K-Taping - Common Q & A
As a physiotherapist, I use many different modalities and therapeutic tools to help my patients recover. One of the tools that gets questioned a lot is the K-tape (also known as neuro-proprioceptive tape or kinesiotape). Here are the answers to the most frequently asked questions:
1. What is K-Tape?
K-tape is a water resistant, breathable, elastic cotton tape. Its design and properties allows freedom of movement, long wearability and a great level of comfort.
K-tape can be applied to most body part and is a form of supportive therapy that goes home with the patient and which will work for as long as the tape remains on the body.
2. How will K-Taping help me in my recovery?
The main effects and functions of K-taping are:
a) Improvement of muscle function
Depending on the condition to treat, the therapist can apply the K-tape in a way to facilitate muscle contraction or to inhibit muscle hypertonicity.
b) Support of joint function
- The taping technique can offer passive support and improve joint positioning.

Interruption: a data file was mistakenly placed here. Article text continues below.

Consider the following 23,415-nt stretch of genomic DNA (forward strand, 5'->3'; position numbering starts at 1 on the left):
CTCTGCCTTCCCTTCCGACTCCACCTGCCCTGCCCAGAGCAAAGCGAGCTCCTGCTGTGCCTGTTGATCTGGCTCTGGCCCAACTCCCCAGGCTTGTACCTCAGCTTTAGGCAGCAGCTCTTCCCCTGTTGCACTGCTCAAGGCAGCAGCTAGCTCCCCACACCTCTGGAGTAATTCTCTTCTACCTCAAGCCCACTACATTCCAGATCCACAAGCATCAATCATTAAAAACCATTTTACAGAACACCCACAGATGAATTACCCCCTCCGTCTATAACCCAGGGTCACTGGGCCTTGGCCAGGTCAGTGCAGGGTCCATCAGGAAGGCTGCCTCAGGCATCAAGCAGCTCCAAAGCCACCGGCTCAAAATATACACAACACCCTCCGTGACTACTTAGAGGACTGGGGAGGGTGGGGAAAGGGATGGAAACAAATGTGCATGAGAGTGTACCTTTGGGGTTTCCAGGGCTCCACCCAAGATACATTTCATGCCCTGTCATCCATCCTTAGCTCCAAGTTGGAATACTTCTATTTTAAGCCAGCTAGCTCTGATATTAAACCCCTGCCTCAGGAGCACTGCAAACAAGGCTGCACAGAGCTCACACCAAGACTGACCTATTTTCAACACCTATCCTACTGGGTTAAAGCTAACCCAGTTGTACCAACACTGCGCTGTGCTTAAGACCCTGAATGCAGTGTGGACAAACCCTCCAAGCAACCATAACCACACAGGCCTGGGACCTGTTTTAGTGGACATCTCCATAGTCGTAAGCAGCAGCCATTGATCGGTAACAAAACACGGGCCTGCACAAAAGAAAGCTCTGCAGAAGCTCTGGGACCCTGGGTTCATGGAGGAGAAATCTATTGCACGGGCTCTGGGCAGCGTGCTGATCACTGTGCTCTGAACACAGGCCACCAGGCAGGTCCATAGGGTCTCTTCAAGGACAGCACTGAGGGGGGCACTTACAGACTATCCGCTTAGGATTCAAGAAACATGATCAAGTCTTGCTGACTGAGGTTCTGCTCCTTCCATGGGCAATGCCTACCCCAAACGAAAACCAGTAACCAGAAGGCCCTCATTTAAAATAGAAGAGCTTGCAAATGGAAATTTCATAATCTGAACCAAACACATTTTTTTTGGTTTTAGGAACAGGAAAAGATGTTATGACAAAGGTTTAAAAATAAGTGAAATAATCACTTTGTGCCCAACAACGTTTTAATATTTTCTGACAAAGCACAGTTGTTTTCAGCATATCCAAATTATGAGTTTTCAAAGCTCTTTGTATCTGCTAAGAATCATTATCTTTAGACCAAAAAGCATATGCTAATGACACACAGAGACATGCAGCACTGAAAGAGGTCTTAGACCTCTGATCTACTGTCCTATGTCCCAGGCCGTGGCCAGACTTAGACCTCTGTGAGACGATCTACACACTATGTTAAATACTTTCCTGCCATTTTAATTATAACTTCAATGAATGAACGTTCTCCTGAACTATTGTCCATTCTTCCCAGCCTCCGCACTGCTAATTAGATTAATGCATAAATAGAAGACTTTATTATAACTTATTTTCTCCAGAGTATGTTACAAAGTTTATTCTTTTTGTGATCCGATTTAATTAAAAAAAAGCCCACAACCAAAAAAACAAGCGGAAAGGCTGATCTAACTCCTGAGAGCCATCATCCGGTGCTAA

- K-taping can improve joint proprioception (and normalize muscle function through improved proprioception)
*Proprioception: Deep sensibility. Our perception/awareness of the position and movement of the body in space.
c) Elimination of circulatory impairments
Inflammation is frequently present with injuries. This inflammation causes congestion of the tissues. Application of the K-tape has a lifting effect on the skin, therefore creating more space between the skin and the subcutaneous tissue. This facilitates reduction of oedema, improves lymphatic drainage and blood circulation.
d) Pain reduction
Adhesion of the K-tape to the skin stimulates the skin receptors. With these skin receptors sharing a similar afferent nerve input as the pain receptors, the pain message relayed to the brain is disturbed, thus creating analgesia. This is the same principle as rubbing a painful area to reduce pain sensation.
3. Does the color make a difference?
No, the color does not make a difference. Each different colored tape have exactly the same structure and properties (stretching capacity, thickness, …). However, some practitioners may choose a certain colored tape to promote a desired effect based on color theory. In other words, red being considered a stimulating color can be chosen to facilitate muscle activation. In contrast, a blue tape could be put on a hypertonic muscle as this color is believed to have a more calming effect.
"K-Tape, the physiotherapist's Duct Tape" - Michelle ;P
Information source: Kumbrink, B. (2014). K-Taping (2nd edition). Dortmund (Germany): Springer.